Texas Tech Pre-Game

   Piling On

Quoting Howard Beal, I don’t have to tell you things are bad. Everybody knows things are bad. Even so it’s worth noting that Texas—including the 2009 season in which they went to the BCS Championship game and counting this year’s win over Oklahoma, is 7-14 versus Top 25 teams over the past five seasons. We know things are bad worse than bad…The last six losses to Top 25 teams were by scores of: 41-20, 38-13, 63-21, 42-24, 38-26, and 55-17.  Instead of lamenting Colt McCoy’s injury in the opening minutes of the BCS Championship versus Alabama, Mack Brown should be thankful that the Horns didn’t have to beat a team ranked higher than #13 to get there in 2009. Brown can take solace; Darrell Royal’s record against top 25 teams in his final five seasons was 4-10-1. Royal resigned voluntarily after the 1976 season. At least I think it was voluntary.

         Howard Beale

Howard Beale

Looking forward to next year, if David Ash is unable to play, the quarterback position falls to Tyrone Swoopes and/or incoming freshman Jerrod Heard. In other words, the Horns will be starting from scratch at the most important position on the field.

Texas Tech

In my Oklahoma State Pre-Game column, I penciled in a win against Texas Tech. The Horn’s performance against Oklahoma State leaves me less confident about the Horns capability to beat any team that’s no worse than average.  Even though Texas Tech has lost their last four games and their most impressive win was against lowly West Virginia, they have a good offense that scored an average of 31 points in losses to Oklahoma State, Baylor, Kansas State, and Oklahoma. It appears to me that Texas Tech is better than any team the Horns have beaten, except Oklahoma.

If Texas does beat Texas Tech, all they have to do to win the Big 12 is beat Baylor and have Oklahoma beat Oklahoma State. Should Oklahoma State’s destruction of Baylor make Texas feel better about their chances to beat Baylor in Waco?  Maybe a little bit. Especially if they can get Baylor’s quarterback Bryce Petty to trip over his own feet on the one-yard line instead of walking in for a touchdown. This play I refer to happened in the first quarter with the score tied 0-0. If Petty scores that touchdown or if Baylor doesn’t fumble and punches it in from the one, the game may have unfolded much differently. Baylor evidently wasn’t quite ready for the big stage, on the road, in the cold. Count on them to be ready for Texas in Waco on December 7th.


In the wake of the Texas’ catastrophic 2010, season I read a story about the team’s preparations leading up to their last game of the season versus Texas A&M. To summarize, the story was that most of the coaches weren’t coaching because they were preoccupied with finding new jobs. Now I’m reading stories indicating that the current coaching staff all believes they will be looking for new jobs after this season. I wonder whether the possibility that Texas could still win the conference and go to the Fiesta Bowl is keeping the coaching staff focused on the last two games versus Tech and Baylor.  


Speaking of what I’m reading on the UT Football blogs, people are still talking about Tyrone Swoopes getting serious, early, and meaningful playing time Thursday night.  I’ll bet you a dollar right now that, unless Case McCoy gets injured, Swoopes will only play late in the 4th quarter if and when the game has been decided. If it all.

Thanksgiving Smorgasbord

My roommate had already left for the Thanksgiving break so I could go to sleep with my clock radio playing as loudly as I wanted in my Jester Center dorm room. It was a good thing. The three pitchers of beer I shared with Larry Campbell and David Bergstrom at Scholz that evening weren’t helping me get to sleep. I must have reset the timer at least six different times but each time I was still awake when the radio clicked off. I must have heard that freaking “Angie Baby” by Helen Reddy four times between midnight and three a. m. on the computer automated top 40 station I had the radio tuned to. Strange that I would be so excited that I couldn’t get to sleep the night before I was merely going home to be with my parents for Thanksgiving. There was no girlfriend in Reston that I hadn’t seen in three months. I’d never even had a girlfriend. After we had moved to Virginia I attended Herndon high school only a little more than a year before graduation so there wasn’t a crew of high school buddies that I would be reunited with. I was just so desperately homesick and lonely during my first semester at UT in the fall of 1974 that I wanted to get home. I couldn’t wait just three more weeks for the Christmas break, so my parents indulged me with a $300 (in 1974 dollars) round-trip ticket on Braniff Airlines to fly me home. Thirty-nine years later I realize that my empty-nester parents might have also been indulging themselves.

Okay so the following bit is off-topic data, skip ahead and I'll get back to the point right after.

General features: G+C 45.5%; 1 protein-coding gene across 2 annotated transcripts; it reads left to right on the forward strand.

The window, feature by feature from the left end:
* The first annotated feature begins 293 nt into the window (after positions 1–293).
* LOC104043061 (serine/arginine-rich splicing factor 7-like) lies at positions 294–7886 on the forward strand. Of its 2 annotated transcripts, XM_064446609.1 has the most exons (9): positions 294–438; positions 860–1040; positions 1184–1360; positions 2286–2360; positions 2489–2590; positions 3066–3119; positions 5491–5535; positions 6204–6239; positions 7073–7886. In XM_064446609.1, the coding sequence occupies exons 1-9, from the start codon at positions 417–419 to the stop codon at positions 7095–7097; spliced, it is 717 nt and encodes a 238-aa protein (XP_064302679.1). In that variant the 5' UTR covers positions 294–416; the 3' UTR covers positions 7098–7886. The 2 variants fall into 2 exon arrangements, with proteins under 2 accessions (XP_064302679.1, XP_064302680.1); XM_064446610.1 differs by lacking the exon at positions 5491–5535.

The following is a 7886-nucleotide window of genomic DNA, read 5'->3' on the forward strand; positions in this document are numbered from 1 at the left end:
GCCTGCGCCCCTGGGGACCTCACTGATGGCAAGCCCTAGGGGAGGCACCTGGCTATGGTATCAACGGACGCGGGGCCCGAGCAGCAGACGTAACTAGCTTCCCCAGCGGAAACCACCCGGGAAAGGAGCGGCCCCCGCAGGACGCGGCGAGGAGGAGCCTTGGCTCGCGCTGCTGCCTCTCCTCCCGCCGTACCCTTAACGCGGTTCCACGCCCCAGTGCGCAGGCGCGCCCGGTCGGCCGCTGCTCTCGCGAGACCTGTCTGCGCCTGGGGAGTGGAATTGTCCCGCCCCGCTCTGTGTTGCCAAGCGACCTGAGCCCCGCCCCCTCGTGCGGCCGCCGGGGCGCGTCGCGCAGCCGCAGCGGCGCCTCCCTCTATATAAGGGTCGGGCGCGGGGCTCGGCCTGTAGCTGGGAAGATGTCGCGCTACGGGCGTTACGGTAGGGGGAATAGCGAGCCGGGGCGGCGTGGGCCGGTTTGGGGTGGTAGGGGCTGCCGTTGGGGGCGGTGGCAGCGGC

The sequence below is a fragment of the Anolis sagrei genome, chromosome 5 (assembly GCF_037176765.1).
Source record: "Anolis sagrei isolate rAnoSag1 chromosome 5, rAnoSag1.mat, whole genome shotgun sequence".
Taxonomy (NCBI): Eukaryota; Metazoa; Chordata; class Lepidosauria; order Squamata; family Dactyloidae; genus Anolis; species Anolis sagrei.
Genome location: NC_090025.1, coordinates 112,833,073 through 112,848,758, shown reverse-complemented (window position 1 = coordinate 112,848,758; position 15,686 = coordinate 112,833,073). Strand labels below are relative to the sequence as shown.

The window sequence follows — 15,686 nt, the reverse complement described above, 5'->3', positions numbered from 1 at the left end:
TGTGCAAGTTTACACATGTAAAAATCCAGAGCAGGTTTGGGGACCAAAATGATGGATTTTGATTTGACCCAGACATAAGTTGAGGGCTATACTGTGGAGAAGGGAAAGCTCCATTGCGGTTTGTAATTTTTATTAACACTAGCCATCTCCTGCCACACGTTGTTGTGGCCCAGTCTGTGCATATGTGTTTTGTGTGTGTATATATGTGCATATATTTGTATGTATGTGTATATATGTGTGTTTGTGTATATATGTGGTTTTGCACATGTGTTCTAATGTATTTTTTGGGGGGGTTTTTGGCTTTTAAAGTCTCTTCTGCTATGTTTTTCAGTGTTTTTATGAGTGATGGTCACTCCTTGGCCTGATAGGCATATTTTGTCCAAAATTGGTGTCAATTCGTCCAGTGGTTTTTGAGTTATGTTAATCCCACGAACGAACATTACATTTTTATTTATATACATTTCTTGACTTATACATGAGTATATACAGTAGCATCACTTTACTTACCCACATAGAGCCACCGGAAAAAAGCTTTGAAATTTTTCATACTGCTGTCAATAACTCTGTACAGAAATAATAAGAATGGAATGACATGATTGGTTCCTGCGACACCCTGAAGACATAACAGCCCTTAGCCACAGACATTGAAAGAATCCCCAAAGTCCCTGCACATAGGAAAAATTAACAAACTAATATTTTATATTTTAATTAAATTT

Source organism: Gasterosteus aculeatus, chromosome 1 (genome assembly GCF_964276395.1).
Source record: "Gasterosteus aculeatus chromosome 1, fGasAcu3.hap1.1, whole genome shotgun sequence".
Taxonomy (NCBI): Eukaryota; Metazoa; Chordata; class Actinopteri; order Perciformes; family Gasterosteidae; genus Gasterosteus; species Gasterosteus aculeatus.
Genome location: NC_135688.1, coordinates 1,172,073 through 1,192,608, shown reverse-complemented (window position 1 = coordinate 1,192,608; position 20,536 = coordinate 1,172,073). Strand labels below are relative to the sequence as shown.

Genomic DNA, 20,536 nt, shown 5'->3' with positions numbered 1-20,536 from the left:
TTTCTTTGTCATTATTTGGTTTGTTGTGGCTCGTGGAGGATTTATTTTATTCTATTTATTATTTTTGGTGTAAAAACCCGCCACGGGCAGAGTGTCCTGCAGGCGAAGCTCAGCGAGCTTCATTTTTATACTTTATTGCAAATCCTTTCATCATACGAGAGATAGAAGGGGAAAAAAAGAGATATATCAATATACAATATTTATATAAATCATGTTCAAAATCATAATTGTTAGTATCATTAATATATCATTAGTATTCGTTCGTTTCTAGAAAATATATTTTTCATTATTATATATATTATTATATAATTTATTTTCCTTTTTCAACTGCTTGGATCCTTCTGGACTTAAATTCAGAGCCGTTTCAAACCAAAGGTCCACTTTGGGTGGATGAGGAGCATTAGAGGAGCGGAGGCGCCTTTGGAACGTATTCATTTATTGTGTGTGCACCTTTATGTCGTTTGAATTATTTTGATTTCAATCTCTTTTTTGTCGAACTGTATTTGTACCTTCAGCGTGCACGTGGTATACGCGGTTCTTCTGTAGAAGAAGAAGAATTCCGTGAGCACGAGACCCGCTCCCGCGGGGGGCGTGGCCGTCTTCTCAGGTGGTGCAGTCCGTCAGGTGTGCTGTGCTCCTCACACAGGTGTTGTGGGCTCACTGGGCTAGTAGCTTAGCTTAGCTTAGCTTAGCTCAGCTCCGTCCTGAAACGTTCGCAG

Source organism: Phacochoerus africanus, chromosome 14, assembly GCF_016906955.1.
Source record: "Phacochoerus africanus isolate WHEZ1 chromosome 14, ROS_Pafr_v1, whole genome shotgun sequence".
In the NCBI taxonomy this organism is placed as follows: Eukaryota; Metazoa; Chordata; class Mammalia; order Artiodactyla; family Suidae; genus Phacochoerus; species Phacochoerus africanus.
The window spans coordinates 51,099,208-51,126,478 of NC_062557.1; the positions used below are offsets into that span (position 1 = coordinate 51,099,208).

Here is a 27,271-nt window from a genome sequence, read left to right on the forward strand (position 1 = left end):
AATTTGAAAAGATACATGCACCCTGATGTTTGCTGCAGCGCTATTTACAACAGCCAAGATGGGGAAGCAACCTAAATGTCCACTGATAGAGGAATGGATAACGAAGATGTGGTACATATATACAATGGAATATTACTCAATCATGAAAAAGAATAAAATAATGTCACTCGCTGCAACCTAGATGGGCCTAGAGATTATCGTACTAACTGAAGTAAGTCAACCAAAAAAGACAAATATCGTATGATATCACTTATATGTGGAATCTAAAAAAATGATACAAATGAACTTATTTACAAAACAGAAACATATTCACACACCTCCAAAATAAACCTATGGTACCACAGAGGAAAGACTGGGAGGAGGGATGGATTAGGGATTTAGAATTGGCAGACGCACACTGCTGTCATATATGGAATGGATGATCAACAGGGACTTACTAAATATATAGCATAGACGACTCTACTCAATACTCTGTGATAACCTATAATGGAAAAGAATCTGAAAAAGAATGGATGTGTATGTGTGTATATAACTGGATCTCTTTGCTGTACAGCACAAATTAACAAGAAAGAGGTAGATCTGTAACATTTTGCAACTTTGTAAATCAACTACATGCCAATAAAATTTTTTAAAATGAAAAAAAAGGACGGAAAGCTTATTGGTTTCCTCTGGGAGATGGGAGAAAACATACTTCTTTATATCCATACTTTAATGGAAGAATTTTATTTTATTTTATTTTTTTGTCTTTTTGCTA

As I mentioned it wasn’t a reunion with a girlfriend or high school buddies that every Thanksgiving has me thinking about that trip home in 1974.  It is the memory of the six-and-a half mile drive home with my father from Dulles Airport. On the way we stopped by the drycleaners to pick-up my father’s pressed white shirts which were pretty much required for IBMers, in boxes not on hangers. During the ride my father asked me if my first semester at UT had lived up to my high expectations. If for the Texas-OU game alone, the answer was yes. It was having my mother’s home cooking and eating dinner with my parents. Just the three of us as it had been for the five years after my brother David had left for UT. During those five years a bond developed between the three of us that existed uniquely within the boundaries of our entire family. That bond still holds.

Late that first night home, after my mother had gone to bed, my father had dozed off momentarily while we were watching an old movie on television. Just as he awoke and was on his way to bed, a commercial for a women’s product came on. In 1974, this category of products had only recently started to be advertised on television. Noticing the commercial, as a parting shot for the evening, my father said something I’ll never forget, “I can remember when things were different.”  The humor and the irony of what my father said didn’t strike me until I was lying in bed later that night. Since that night 39 years ago I have laughed hundreds of times about what he said and use that line often myself.